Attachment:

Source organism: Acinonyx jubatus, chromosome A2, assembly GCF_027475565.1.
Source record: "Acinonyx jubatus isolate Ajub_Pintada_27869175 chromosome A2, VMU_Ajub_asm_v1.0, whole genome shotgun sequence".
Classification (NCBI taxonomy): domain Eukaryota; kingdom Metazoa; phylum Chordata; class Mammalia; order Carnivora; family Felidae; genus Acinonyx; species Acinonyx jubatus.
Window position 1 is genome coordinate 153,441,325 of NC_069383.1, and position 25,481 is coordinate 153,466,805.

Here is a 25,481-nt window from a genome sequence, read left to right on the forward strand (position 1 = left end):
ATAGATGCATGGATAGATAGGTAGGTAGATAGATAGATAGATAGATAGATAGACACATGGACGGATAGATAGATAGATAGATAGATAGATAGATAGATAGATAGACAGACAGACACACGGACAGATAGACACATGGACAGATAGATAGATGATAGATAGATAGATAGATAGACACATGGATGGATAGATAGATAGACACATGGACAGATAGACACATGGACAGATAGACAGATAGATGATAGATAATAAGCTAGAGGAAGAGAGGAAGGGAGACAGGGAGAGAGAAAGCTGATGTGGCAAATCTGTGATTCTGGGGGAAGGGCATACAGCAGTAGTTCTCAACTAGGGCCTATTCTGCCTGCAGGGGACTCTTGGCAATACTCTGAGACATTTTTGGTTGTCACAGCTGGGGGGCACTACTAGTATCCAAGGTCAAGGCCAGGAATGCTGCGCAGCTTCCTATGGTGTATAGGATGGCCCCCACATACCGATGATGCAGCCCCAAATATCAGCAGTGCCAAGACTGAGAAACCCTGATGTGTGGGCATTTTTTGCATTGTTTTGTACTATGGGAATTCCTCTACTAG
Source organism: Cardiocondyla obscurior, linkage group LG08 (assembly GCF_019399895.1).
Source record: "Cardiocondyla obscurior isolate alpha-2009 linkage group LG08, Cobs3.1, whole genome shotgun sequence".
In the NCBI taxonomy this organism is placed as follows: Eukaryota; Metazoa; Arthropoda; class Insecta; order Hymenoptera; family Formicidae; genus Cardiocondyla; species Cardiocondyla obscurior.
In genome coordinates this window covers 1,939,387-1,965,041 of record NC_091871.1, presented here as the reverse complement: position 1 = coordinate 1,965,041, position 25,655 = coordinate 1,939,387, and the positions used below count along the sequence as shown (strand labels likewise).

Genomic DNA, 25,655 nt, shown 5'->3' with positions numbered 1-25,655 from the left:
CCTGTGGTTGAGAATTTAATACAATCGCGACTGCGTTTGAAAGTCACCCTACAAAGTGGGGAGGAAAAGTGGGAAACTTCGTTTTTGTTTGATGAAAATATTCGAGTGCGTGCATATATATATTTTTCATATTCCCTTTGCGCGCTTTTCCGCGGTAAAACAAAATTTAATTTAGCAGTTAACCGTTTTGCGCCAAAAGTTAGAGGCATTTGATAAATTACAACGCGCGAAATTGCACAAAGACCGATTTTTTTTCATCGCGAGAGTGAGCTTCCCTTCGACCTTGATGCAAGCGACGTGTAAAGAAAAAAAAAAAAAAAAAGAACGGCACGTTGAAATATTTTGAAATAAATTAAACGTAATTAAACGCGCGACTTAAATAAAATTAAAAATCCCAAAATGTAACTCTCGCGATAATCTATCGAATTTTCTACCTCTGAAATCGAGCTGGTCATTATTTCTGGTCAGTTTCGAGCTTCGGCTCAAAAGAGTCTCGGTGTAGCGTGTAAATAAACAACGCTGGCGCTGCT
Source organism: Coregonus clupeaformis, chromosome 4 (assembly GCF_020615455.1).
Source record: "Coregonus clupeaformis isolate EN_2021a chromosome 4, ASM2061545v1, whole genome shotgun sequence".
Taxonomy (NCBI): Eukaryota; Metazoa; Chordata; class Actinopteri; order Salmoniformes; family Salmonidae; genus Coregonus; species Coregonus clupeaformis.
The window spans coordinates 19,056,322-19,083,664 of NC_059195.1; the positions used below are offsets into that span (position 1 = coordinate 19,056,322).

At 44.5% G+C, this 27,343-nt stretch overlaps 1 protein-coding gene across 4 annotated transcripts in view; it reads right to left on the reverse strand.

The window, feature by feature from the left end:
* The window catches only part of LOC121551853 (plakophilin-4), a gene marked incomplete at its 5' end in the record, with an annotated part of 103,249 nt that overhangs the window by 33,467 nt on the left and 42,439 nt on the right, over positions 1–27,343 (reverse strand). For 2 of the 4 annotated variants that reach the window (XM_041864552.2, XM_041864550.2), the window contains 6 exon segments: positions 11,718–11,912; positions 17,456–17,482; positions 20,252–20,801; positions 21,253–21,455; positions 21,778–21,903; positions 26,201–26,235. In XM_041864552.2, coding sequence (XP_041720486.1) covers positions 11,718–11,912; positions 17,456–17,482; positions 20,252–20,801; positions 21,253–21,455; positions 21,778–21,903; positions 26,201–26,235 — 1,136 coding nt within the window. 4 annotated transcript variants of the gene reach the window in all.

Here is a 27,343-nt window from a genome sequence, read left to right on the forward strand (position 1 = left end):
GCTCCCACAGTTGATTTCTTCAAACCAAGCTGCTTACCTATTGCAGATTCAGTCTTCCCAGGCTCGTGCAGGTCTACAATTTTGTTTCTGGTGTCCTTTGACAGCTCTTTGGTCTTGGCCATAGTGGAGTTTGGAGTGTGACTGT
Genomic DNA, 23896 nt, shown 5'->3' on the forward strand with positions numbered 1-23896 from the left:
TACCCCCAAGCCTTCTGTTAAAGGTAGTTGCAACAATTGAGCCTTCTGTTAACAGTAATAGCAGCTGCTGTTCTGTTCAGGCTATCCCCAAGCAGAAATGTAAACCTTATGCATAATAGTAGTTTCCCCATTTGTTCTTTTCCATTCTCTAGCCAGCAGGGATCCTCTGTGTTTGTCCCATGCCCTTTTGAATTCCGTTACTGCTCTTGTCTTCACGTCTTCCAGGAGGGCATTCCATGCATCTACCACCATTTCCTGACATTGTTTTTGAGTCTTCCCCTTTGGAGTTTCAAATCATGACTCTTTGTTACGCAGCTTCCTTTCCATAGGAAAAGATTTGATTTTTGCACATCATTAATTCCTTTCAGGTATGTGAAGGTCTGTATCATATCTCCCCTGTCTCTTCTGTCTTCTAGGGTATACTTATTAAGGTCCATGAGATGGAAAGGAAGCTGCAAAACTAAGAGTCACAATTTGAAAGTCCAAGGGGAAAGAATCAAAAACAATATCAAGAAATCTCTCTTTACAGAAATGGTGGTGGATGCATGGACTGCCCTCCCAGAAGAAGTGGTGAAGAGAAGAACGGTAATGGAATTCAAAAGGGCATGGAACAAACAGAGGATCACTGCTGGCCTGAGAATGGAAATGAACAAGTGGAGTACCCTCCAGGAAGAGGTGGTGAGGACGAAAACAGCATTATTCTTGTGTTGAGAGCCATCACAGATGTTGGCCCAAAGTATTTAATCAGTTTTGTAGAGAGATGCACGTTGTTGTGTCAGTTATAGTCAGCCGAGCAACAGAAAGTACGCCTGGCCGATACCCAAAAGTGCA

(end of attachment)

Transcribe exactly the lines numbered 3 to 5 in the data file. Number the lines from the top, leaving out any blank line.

Classification (NCBI taxonomy): domain Eukaryota; kingdom Metazoa; phylum Chordata; class Mammalia; order Carnivora; family Felidae; genus Acinonyx; species Acinonyx jubatus.
Window position 1 is genome coordinate 153,441,325 of NC_069383.1, and position 25,481 is coordinate 153,466,805.

Here is a 25,481-nt window from a genome sequence, read left to right on the forward strand (position 1 = left end):